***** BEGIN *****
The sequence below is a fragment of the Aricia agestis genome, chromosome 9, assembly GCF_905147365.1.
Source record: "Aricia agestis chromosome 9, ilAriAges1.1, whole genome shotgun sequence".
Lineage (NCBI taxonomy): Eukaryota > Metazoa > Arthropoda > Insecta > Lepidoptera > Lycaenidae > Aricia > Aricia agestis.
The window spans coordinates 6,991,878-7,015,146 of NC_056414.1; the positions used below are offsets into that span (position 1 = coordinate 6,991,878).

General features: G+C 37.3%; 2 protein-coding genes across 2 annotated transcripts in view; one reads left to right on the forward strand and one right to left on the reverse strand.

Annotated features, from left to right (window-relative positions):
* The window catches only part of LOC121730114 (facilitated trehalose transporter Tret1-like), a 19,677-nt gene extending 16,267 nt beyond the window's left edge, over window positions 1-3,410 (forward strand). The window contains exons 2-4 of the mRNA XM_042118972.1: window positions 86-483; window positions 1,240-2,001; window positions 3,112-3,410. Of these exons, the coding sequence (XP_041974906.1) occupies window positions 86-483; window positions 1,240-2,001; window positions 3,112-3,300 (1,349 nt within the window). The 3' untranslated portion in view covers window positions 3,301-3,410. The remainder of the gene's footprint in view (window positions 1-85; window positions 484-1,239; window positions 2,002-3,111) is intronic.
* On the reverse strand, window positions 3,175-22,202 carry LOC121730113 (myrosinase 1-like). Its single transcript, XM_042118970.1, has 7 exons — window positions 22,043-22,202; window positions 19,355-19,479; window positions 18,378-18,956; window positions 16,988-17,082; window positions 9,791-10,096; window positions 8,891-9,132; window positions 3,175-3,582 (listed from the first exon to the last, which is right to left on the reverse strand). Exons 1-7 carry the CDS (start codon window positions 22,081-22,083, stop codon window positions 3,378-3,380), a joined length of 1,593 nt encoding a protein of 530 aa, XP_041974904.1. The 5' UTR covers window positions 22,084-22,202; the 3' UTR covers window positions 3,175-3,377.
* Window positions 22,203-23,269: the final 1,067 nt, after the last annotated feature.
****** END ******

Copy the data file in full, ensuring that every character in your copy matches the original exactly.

The sequence below is a fragment of the Aricia agestis genome, chromosome 9, assembly GCF_905147365.1.
Source record: "Aricia agestis chromosome 9, ilAriAges1.1, whole genome shotgun sequence".
Lineage (NCBI taxonomy): Eukaryota > Metazoa > Arthropoda > Insecta > Lepidoptera > Lycaenidae > Aricia > Aricia agestis.
The window spans coordinates 6,991,878-7,015,146 of NC_056414.1; the positions used below are offsets into that span (position 1 = coordinate 6,991,878).

General features: G+C 37.3%; 2 protein-coding genes across 2 annotated transcripts in view; one reads left to right on the forward strand and one right to left on the reverse strand.

Annotated features, from left to right (window-relative positions):
* The window catches only part of LOC121730114 (facilitated trehalose transporter Tret1-like), a 19,677-nt gene extending 16,267 nt beyond the window's left edge, over window positions 1-3,410 (forward strand). The window contains exons 2-4 of the mRNA XM_042118972.1: window positions 86-483; window positions 1,240-2,001; window positions 3,112-3,410. Of these exons, the coding sequence (XP_041974906.1) occupies window positions 86-483; window positions 1,240-2,001; window positions 3,112-3,300 (1,349 nt within the window). The 3' untranslated portion in view covers window positions 3,301-3,410. The remainder of the gene's footprint in view (window positions 1-85; window positions 484-1,239; window positions 2,002-3,111) is intronic.
* On the reverse strand, window positions 3,175-22,202 carry LOC121730113 (myrosinase 1-like). Its single transcript, XM_042118970.1, has 7 exons — window positions 22,043-22,202; window positions 19,355-19,479; window positions 18,378-18,956; window positions 16,988-17,082; window positions 9,791-10,096; window positions 8,891-9,132; window positions 3,175-3,582 (listed from the first exon to the last, which is right to left on the reverse strand). Exons 1-7 carry the CDS (start codon window positions 22,081-22,083, stop codon window positions 3,378-3,380), a joined length of 1,593 nt encoding a protein of 530 aa, XP_041974904.1. The 5' UTR covers window positions 22,084-22,202; the 3' UTR covers window positions 3,175-3,377.
* Window positions 22,203-23,269: the final 1,067 nt, after the last annotated feature.